During a Tuesday morning plenary session, Miriam Merad, MD, PhD, and a panel of cancer immunologists discussed some of the latest discoveries that are driving advances in cancer immunology research and therapeutic development.
During a Monday symposium, three researchers, including Quynh-Thu Le, MD, explored the potential of novel strategies to enhance the efficacy of radiation therapy in solid cancer at the individual level, and how these emerging therapies could help clinicians address the challenge of predicting therapeutic response.
Researchers reported promising results from five studies, including the first cancer vaccine trial to demonstrate clinical benefit in melanoma, which was reported by Jeffrey S. Weber, MD, PhD, during the first clinical trials plenary session at the Annual Meeting.
In the second clinical trials plenary session at the Annual Meeting, positive results were reported from four more studies. Timothy A. Yap, MD, PhD, reported on a study that provides the first clinical proof-of-concept for effectively drugging the Hippo-YAP pathway.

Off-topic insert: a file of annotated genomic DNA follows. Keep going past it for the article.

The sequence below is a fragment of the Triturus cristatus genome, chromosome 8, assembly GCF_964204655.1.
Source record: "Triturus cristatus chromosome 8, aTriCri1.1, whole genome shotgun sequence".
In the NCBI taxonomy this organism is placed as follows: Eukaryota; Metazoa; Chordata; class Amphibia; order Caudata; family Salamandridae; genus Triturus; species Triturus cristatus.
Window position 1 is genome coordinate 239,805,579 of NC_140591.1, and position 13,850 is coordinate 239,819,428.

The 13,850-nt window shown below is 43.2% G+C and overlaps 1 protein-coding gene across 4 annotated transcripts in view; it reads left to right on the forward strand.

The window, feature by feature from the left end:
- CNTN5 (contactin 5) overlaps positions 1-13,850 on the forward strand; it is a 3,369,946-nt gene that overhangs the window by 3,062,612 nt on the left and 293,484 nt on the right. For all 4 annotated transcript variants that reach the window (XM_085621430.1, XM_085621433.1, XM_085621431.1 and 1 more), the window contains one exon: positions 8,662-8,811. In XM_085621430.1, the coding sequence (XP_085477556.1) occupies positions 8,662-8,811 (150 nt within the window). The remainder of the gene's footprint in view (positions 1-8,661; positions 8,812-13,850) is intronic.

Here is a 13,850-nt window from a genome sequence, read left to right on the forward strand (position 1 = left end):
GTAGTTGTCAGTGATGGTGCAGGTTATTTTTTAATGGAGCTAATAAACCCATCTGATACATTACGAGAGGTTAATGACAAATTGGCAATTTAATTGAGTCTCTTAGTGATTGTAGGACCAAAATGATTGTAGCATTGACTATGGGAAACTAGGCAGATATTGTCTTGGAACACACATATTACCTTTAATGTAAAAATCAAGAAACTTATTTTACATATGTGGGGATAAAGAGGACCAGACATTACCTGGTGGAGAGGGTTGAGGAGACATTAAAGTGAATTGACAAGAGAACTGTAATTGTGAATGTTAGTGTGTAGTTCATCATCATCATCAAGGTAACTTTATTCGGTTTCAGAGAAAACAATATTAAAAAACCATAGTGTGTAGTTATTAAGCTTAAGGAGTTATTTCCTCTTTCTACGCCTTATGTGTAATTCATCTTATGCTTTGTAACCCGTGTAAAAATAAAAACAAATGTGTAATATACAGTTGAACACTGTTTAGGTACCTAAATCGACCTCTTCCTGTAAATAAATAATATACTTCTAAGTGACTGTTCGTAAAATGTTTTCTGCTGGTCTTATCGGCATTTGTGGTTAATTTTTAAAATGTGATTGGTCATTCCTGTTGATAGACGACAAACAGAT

During her presidential address Sunday evening, AACR President Lisa M. Coussens, PhD, FAACR, compared advances in cancer research to her own career journey and shared her hopes for the future of cancer research.
The last five forum sessions at the Annual Meeting will examine topics including biostatistics in clinical research, engaging diverse communities in clinical trials, and overcoming cancer workforce challenges.
An expert panel of cancer researchers, including Tomi Akinyemiju, PhD, showcased cutting-edge research in diverse fields of study that is opening up new frontiers in all areas of cancer research, from basic science and drug discovery to population science and health equity.